7. First of all Karen, this conclusion, imo, is nonsensical. Yes, having a central line in increases the chance of large vessel thrombosis, but the benefit of having it is so much better than the inherent risk. Bloodstream infections can occur with all types of IV catheters especially if ANTT is not followed. Pneumothorax is a concern only upon catheter placement, and arterial injury??? I've seen unskilled MD's attempt vascular line placement and go intra-arterial instead of in the vein, but again, those are unskilled physicians. Also, greater than 1 out of 10 had issues... that is unacceptable. And, it says the risk may be overstated and unfounded. The osmolarity of 3% Sodium Chloride is > 1,000. Anything over 900, has a much greater probability of causing serious harm to the smaller blood vessels in the arms. Circulation/blood flow is nowhere near what it is in the central venous system. Disagree with this "study". However, as said in my earlier post, I would much rather see this infused via SPC, than a Midline, and that was really what my comment was about.
  8. IVRUS

    CLABSI - Multiple lumens vs Y sites

    Standard 36 specifically addresses add-ons and it states, " When indicated, preferentially use systems that minimize manipulation and reduce components, such as integrated extension sets" Therefore, it is saying, that if at all possible, don't use add-ons as they greatly contribute to bacterial introduction. And, yes, 2016 is that last one. They update standards every 5 years.
  9. IVRUS

    Tricky portocath

    IMPLANTED PORTS are sutured into a subcutaneous pocket. If these sutures broke, the port will travel under the skin and be hard to pin down. The MD should go in and fix this problem. Now lack of blood return could mean that the IV catheter has been severed from the ports body. This given the situation, would not be uncommon. Do not use this port. It must be surgically fixed. The lack of blood return also could be from fibrin buildup, so just how recently was it placed, and is the patient hypercoagulable?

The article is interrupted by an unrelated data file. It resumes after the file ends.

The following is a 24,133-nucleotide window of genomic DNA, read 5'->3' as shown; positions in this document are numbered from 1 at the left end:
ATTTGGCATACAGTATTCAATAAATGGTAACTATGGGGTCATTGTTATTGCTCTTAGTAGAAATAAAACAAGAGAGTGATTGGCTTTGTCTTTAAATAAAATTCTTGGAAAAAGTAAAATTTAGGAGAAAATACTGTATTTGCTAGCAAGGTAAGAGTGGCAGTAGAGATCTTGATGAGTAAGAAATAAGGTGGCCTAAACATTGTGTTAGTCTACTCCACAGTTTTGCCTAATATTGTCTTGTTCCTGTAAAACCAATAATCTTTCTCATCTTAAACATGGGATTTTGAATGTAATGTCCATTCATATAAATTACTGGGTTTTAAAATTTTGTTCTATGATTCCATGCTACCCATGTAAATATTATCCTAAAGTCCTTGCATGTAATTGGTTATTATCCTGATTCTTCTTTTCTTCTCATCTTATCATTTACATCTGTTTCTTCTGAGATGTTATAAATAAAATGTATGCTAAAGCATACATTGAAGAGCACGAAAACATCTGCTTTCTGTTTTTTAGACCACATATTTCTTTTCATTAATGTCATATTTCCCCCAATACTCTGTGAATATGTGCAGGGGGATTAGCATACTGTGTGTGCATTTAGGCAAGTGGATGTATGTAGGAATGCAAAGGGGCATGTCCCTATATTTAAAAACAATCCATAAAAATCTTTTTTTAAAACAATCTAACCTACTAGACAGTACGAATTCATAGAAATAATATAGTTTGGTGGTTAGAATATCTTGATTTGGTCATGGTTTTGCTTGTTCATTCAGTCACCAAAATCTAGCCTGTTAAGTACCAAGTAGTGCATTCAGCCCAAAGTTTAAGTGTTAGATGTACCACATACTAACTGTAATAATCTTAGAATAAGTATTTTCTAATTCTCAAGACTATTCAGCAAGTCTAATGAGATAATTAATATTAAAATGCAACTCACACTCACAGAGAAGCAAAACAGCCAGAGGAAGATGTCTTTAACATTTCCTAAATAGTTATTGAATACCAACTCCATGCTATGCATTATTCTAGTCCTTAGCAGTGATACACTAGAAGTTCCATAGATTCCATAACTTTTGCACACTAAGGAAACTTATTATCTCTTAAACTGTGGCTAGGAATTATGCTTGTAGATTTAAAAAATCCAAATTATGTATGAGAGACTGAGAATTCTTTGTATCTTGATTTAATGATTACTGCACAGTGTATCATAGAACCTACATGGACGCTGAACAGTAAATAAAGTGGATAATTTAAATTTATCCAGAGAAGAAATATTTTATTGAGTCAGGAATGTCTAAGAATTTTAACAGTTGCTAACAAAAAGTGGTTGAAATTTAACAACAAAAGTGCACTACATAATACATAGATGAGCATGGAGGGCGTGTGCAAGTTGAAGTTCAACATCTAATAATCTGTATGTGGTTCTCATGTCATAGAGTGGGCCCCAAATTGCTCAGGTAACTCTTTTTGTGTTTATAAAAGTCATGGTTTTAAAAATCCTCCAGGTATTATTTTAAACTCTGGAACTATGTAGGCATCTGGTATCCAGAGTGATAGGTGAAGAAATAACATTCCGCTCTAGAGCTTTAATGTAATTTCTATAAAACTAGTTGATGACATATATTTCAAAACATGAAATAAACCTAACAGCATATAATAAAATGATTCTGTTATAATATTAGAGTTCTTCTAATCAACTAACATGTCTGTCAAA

10. IVRUS

    Flo Valley Fall 2015

    I don't know who you are, or what the issue is, but if you read the first two posts, this person seemingly was frustrated because over several days without a response to her OP, she came back. So, it needed to be pointed out that in order to get the responses she/he desired, then specifics were needed. How is that problematic? Arrogance is not the issue here. It is however, problematic when one merely imparts information and he/she gets slammed for it.. "Indeed, no good deed goes unpunished."
  11. IVRUS

    Flo Valley Fall 2015

    Wow, burning bridges already and you're not even a Nursing student yet!! Smh
  12. IVRUS

    New to Infusion

    I'd start by joining your local chapter of Infusion Nurses Society (INS). Getting involved with IV therapy and having fellow nurses to network and assist you in your journey is important. Go to their website and find your local chapter. www.ins1.org
  13. IVRUS

    IV Vaso-Vagal HELP

    Please remember that Vasovagal reaction is manifested by VASOCONSTRICTION. Your entire peripheral system shunts blood to the vital organs, as you are likely to faint. When vessels constrict, short of time and warm compresses, US will help greatly getting to those deeper vessels for cannulation.
  14. IVRUS

    Removing the PICC line where there is a DVT?

    As long as you have a PICC that ONLY has involvement with a Thrombus, then research shows that it is important to savage it and lyse the clot with a 4-6 hr infusion. But, if it is thrombosed and infected, it must be removed.
  15. IVRUS

    Dual Lumen Midlines and Drug Compatibility

    Mikey, We know that you don't have the blood flow in your arms versus the central vascular system. Therefore, IMO, it is NOT wise to give two incompatible medications at the same time into an IV catheter which does NOT have the needed blood flow to dissipate the medications. Studies regarding this aren't available to my knowledge, so I would just say NO.
  16. IVRUS

    Flagyl compatibility with D51/2NS

    It can be confusing, but Gahart's guide to IV medications state that Flagyl is compatible with NS, D5W and LR.